Golden State Warriors center Andrew Bogut underwent microfracture surgery this offseason, and although the team expected a quick recovery Bogut is still dealing with swelling in his injured ankle.
The Warriors originally said that Bogut underwent “minor arthroscopic surgery” in April, but Bogut said he had a more serious microfracture operation.
The team expected a short recovery time for Bogut, even believing he’d be healthy enough to play in the Summer Olympics. After he missed the Olympics, the Warriors updated their timeline for his return a handful of times. They thought he’d be ready for training camp, then the beginning of the season, and now they believe he’ll be able to play this weekend, but Bogut has expressed disappointment with his rehabilitation process.
“It’s frustrating,” said Bogut, who spoke to the media Tuesday after missing another practice. “People look at you and think, ‘Why are you still hurting? It’s just an ankle.’ You feel like you’re letting down the team, the fans and the organization.”
Bogut, who has had a slew of injuries during his NBA career, said he doesn’t want to come back until he’s fully healthy.
“I’m still a little ways off,” said Bogut. “It’s an interesting rehab, because there’s no real timeline for it. I’ll be back when I’m ready to play at 100 percent.”
The Warriors backed off their April statement, which said Bogut underwent successful arthroscopic surgery to clean out lose particles and bone spurs. Tuesday they confirmed Bogut had the microfracture operation.
In a successful microfracture operation, new bone and scar cartilage is created by introducing a new blood supply to the weakened area. Doctors make multiple incisions in the bone beneath the cartilage, which allows new blood cells to reach the joint surfaces and form cartilage.
Recovery from microfracture surgery can take up to a year, but the Warriors say Bogut’s operation was a minor microfracture procedure. They stand by their six-month timetable, but it’s been more than seven months since Bogut went under the knife, and his return date is still up in the air.
Bogut has been unable to practice, but he works on a stationary bike and elliptical machine to stay in shape. He’s also done some light shooting, but he is still unable to run on his injured ankle.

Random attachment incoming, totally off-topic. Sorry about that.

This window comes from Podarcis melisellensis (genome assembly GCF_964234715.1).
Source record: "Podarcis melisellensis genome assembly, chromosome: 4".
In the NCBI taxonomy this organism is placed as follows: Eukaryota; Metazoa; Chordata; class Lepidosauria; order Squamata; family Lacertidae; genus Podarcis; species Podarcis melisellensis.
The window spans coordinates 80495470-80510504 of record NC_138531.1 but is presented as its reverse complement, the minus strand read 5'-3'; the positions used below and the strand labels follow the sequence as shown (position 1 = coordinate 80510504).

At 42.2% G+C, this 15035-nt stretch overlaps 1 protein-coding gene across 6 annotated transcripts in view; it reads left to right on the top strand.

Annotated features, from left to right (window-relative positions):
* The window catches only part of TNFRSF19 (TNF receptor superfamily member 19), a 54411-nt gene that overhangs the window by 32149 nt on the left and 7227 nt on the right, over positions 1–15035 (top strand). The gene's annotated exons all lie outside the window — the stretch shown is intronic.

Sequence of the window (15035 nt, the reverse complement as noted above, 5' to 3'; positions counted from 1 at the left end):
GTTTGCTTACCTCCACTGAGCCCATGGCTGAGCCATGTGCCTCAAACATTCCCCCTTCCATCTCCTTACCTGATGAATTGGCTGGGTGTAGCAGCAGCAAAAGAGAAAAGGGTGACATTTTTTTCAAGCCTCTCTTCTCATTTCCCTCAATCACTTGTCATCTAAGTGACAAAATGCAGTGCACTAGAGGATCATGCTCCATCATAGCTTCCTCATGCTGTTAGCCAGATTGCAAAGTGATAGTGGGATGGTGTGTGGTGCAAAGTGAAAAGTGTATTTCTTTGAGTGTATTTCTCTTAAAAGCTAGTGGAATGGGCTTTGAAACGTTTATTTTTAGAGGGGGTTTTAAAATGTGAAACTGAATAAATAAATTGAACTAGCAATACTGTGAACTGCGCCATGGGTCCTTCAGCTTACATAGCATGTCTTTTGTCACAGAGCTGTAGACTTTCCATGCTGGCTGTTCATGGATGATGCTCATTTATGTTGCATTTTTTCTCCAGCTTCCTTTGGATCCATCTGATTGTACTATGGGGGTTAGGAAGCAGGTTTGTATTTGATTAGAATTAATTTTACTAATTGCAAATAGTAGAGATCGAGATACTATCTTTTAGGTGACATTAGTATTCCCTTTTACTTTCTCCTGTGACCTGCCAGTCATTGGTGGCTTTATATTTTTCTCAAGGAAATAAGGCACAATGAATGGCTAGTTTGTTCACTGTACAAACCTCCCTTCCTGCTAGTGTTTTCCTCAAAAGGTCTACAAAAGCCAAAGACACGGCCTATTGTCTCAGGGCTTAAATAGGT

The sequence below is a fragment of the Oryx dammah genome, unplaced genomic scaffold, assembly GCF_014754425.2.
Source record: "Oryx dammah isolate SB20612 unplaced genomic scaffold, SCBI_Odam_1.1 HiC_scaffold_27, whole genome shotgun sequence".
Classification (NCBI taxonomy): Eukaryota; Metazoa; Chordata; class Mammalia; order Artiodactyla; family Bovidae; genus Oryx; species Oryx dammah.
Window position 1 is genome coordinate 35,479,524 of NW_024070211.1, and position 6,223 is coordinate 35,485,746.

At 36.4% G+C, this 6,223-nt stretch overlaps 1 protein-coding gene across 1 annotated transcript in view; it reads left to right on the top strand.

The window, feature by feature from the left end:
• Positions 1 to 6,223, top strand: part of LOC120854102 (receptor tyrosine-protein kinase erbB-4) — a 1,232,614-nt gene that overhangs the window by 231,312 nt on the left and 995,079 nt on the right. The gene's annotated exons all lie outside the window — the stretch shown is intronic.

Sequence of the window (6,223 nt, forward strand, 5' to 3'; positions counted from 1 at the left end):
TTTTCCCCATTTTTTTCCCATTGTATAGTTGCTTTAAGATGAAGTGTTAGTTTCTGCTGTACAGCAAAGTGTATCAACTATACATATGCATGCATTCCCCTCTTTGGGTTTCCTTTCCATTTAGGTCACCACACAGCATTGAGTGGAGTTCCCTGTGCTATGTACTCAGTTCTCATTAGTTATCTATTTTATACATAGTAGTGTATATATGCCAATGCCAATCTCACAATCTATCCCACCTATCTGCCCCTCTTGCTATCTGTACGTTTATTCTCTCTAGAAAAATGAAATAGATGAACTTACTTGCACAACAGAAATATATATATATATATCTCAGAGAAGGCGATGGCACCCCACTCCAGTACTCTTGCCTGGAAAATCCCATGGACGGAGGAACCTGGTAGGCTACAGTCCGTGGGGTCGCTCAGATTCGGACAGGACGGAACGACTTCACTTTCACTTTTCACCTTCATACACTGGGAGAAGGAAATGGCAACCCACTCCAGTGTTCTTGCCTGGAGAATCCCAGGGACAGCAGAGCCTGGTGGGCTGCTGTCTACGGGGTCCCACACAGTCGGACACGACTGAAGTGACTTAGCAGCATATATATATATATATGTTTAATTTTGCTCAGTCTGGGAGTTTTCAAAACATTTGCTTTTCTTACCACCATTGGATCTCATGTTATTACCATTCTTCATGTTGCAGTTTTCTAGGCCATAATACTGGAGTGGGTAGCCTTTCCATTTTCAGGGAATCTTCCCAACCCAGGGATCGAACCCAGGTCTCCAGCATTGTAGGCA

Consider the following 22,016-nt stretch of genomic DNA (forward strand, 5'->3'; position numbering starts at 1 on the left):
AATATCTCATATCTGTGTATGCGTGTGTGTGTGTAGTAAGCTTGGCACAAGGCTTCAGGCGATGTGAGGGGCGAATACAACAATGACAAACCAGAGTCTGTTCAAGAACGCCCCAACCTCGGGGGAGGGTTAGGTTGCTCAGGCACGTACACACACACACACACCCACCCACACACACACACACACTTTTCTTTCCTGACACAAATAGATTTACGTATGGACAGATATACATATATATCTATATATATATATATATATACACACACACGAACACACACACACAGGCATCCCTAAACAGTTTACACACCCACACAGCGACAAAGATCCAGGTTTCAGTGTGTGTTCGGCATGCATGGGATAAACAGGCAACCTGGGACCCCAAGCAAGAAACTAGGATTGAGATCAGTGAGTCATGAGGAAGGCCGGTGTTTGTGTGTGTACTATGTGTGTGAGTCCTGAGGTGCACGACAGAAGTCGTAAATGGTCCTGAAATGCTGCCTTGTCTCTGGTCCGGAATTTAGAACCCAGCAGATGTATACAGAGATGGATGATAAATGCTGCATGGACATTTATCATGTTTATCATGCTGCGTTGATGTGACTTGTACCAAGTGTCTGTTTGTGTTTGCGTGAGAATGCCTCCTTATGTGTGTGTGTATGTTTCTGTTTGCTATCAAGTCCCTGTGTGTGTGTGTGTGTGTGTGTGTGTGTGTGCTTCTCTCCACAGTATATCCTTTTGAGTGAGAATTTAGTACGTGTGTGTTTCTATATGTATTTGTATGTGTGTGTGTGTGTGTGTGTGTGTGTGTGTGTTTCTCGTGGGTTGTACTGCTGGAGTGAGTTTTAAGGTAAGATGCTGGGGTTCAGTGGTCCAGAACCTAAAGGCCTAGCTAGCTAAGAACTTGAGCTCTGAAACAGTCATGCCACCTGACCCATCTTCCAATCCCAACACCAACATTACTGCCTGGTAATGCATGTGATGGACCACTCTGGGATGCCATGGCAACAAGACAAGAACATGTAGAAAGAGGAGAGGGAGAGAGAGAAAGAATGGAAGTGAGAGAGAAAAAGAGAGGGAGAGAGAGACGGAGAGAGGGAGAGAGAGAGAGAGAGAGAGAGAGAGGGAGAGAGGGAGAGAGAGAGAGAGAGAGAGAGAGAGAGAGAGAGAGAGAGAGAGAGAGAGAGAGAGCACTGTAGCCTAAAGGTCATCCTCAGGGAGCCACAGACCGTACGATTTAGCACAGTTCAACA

Head coach Mark Jackson wants to have Bogut on the court, but doesn’t want to rush him back too quickly.
“I want him back when he’s healthy,” said Jackson. “We don’t want him on the floor until he’s 100 percent. You get uncomfortable and more frustrated when you try to rush it back.”
Dr. Silverman Comments
Microfracture surgery is performed to treat small isolated areas of cartilage and bone injury of a joint, most commonly in the knee, ankle, and elbow. By creating a bleeding response, the body can heal through the development of new bone and scar cartilage.
In the ankle, microfracture surgery works about 85% of the time, but the success rate varies with age. A recent study concluded that if the patient is over 25 years old or the ankle lesion is greater than 1.5 cm sq., microfracture surgery is more likely to have problems.
In Bogut’s case, the fact he has continued to swell and have pain indicates he likely falls into the 15% of patients who experience complications. I am very concerned when my patients continue to have pain 6 months after surgery, as that period gives you a good look at the recovery process.
Doctors also need to repair the lateral ligaments during microfracture ankle surgery. If those ligaments weren’t fixed correctly, Bogut is more likely to experience problems.
Lance Silverman, MD
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